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Types of Diabetes
(the worst kind of Diabetes part 2)
This past week I posted a blog that got way more attention than I had ever bargained for. What I posted was about an overheard conversation in the doctor’s office between two people who were a bit uneducated about the types and causes of diabetes. This post elicited responses that were for the most part valid and even insightful. However, one line of the post mentioned a phrase that caught some people’s spirit and they commented on it. Here is the line verbatim from the post “the Worst Kind of Diabetes”:
“The wife said he needed to call the doctor when they left and find out because it made a big difference. “You know she said you do not want that killer diabetes”. He said no he did not think he had the “killer” kind because the doctor said “lose some weight and I will be cured”(Phillips, 2014). The entire post can be read in the blog section of the web site and of course most of you reading this today read the entire post, so I am not telling you anything you do not know.
I was disheartened however by some posts that turned the discussion of my blog into a discussion of which kind of diabetes was worse. No single blog I have done has elicited either the number o the type responses this one elicited. Along the way I asked people twice to not turn the discussion into a debate about who has it worse. Despite that request, a few responders continued that line of discussion and without the intervention of some kind commentators it may still be continuing. I hope not.
At any rate I want to say that I though the most profound statement in the discussion came from Lloyd who said “The worst kind of diabetes is the kind you ignore” (Mann, 2014). For me at least that was the truest and most insightful statement in the post. While the statement seems self-evident it does reveal a basic truth. The truth is that diabetes is a dangerous and awful disease. It does not matter the type.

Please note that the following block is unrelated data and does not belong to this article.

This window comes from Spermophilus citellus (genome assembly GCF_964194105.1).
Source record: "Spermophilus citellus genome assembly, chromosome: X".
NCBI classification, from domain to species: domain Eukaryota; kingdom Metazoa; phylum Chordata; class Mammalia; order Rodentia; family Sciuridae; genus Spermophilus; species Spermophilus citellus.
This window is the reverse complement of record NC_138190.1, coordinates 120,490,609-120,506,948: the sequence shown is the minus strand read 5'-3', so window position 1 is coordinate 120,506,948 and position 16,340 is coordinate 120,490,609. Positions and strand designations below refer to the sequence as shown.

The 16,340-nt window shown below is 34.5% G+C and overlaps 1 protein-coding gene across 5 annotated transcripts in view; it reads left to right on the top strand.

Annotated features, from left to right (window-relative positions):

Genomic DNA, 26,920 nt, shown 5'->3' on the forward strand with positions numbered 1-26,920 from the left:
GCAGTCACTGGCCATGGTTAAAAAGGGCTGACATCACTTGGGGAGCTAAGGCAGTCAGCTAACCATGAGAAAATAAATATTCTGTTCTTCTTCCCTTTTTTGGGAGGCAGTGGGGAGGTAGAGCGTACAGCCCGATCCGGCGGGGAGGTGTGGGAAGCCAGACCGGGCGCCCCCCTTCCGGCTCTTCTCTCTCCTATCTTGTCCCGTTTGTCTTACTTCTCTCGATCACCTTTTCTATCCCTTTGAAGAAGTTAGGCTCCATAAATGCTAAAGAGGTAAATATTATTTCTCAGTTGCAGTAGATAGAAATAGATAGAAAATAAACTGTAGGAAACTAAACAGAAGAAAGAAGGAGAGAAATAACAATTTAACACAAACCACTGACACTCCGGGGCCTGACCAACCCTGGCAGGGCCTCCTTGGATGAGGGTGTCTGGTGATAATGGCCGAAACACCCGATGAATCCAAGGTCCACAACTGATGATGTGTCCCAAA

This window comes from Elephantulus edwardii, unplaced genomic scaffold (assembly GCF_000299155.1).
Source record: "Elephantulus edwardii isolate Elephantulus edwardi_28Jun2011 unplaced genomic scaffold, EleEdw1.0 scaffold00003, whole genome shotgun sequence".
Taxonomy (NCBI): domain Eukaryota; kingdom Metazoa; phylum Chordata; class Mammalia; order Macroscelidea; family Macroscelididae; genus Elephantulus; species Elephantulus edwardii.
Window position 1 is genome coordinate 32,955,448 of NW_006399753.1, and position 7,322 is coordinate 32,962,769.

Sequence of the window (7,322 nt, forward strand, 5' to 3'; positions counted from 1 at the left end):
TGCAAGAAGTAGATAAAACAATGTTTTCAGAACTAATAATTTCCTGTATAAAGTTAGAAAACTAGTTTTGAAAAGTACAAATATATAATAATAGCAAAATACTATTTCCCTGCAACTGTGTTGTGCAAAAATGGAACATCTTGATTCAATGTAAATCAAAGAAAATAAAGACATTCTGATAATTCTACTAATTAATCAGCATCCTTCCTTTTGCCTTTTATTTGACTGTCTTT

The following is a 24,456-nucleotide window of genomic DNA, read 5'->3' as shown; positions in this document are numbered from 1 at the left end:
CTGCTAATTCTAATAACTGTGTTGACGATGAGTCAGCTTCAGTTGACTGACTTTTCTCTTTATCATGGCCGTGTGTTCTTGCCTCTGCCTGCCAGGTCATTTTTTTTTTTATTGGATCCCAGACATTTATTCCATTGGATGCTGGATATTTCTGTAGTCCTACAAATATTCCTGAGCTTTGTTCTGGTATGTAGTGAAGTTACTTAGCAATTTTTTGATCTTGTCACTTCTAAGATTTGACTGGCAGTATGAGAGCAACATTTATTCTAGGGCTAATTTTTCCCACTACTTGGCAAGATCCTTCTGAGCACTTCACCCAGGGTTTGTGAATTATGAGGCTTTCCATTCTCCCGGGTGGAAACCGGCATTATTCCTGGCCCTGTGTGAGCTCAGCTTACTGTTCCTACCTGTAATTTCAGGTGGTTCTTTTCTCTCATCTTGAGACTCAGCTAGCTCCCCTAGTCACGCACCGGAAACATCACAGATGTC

I think what is missing is a basic understanding that there are more than two types of diabetes. In 2004 The American Diabetes Association (ADA) released a position paper outlying the various types of Diabetes ("Diagnosis and Classification of Diabetes Mellitus,"). With one addition these are the identified types of diabetes:
Type 1: This was identified in 2004 as exhibiting the destruction of Beta Cells in the pancreas because of genetic abnormality. In 2004 the ADA estimated that this represents 5% to 10% of diabetics ("Diagnosis and Classification of Diabetes Mellitus," 2004). It is also the general category that most of the remaining similar, but very different types of diabetes are included. The paper says specifically that Type 1’s exhibit this kind of immune reaction
“Markers of the immune destruction of the β-cell include islet cell autoantibodies, autoantibodies to insulin, autoantibodies to glutamic acid decarboxylase (GAD65), and autoantibodies to the tyrosine phosphatases IA-2 and IA-2β. One and usually more of these autoantibodies are present in 85–90% of individuals when fasting hyperglycemia is initially detected. Also, the disease has strong HLA associations, with linkage to the DQA and DQB genes, and it is influenced by the DRB genes. These HLA-DR/DQ alleles can be either predisposing or protective” ("Diagnosis and Classification of Diabetes Mellitus," 2004).